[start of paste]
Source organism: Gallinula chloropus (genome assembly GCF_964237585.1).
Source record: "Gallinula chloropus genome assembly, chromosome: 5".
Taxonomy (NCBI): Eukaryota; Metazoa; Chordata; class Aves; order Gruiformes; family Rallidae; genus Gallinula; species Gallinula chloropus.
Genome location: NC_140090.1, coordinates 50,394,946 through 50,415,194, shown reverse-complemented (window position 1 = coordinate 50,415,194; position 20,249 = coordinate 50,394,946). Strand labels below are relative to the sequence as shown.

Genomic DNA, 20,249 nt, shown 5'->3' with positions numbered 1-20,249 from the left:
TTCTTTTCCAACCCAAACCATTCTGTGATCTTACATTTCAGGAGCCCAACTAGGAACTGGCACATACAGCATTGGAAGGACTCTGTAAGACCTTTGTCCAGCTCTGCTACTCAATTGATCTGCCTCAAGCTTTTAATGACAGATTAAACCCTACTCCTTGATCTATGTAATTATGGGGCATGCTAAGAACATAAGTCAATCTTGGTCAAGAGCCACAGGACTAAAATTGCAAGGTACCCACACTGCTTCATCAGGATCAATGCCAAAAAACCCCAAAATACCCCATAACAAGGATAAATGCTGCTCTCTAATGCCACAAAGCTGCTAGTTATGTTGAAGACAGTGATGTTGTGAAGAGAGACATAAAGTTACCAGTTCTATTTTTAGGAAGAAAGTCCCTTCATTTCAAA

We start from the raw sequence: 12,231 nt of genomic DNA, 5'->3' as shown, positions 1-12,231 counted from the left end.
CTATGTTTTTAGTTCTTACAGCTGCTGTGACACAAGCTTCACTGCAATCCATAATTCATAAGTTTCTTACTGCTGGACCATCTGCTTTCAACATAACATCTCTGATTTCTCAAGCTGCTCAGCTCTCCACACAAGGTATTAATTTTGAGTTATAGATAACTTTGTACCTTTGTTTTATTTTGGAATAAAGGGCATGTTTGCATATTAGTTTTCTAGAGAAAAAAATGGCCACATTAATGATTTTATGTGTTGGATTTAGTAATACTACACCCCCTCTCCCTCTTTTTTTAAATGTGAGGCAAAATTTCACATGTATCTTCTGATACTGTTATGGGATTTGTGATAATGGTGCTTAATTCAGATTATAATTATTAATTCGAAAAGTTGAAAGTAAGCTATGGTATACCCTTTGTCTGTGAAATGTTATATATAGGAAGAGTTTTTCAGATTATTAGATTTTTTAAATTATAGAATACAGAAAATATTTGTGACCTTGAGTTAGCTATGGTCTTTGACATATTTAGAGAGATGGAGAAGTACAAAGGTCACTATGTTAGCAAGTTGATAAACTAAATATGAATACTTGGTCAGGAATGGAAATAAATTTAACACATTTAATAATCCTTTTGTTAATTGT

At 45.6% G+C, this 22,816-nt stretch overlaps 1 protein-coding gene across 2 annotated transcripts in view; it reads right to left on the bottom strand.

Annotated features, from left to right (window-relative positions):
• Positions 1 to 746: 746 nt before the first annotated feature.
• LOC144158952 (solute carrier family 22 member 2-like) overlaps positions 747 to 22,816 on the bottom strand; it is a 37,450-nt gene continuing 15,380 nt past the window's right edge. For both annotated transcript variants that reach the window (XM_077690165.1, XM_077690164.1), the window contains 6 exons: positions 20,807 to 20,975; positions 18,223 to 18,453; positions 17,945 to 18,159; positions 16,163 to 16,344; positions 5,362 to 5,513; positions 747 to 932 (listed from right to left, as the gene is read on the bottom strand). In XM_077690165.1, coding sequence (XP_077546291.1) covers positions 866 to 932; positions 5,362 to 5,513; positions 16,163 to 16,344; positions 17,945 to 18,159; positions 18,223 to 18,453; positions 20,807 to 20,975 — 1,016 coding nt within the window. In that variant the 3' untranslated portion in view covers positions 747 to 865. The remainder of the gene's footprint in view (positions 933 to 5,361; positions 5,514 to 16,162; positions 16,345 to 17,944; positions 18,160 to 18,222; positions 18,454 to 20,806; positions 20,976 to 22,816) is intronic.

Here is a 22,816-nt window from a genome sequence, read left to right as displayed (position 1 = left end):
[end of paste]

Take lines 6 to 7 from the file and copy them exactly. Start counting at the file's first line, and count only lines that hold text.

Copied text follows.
TTCTTTTCCAACCCAAACCATTCTGTGATCTTACATTTCAGGAGCCCAACTAGGAACTGGCACATACAGCATTGGAAGGACTCTGTAAGACCTTTGTCCAGCTCTGCTACTCAATTGATCTGCCTCAAGCTTTTAATGACAGATTAAACCCTACTCCTTGATCTATGTAATTATGGGGCATGCTAAGAACATAAGTCAATCTTGGTCAAGAGCCACAGGACTAAAATTGCAAGGTACCCACACTGCTTCATCAGGATCAATGCCAAAAAACCCCAAAATACCCCATAACAAGGATAAATGCTGCTCTCTAATGCCACAAAGCTGCTAGTTATGTTGAAGACAGTGATGTTGTGAAGAGAGACATAAAGTTACCAGTTCTATTTTTAGGAAGAAAGTCCCTTCATTTCAAA

We start from the raw sequence: 12,231 nt of genomic DNA, 5'->3' as shown, positions 1-12,231 counted from the left end.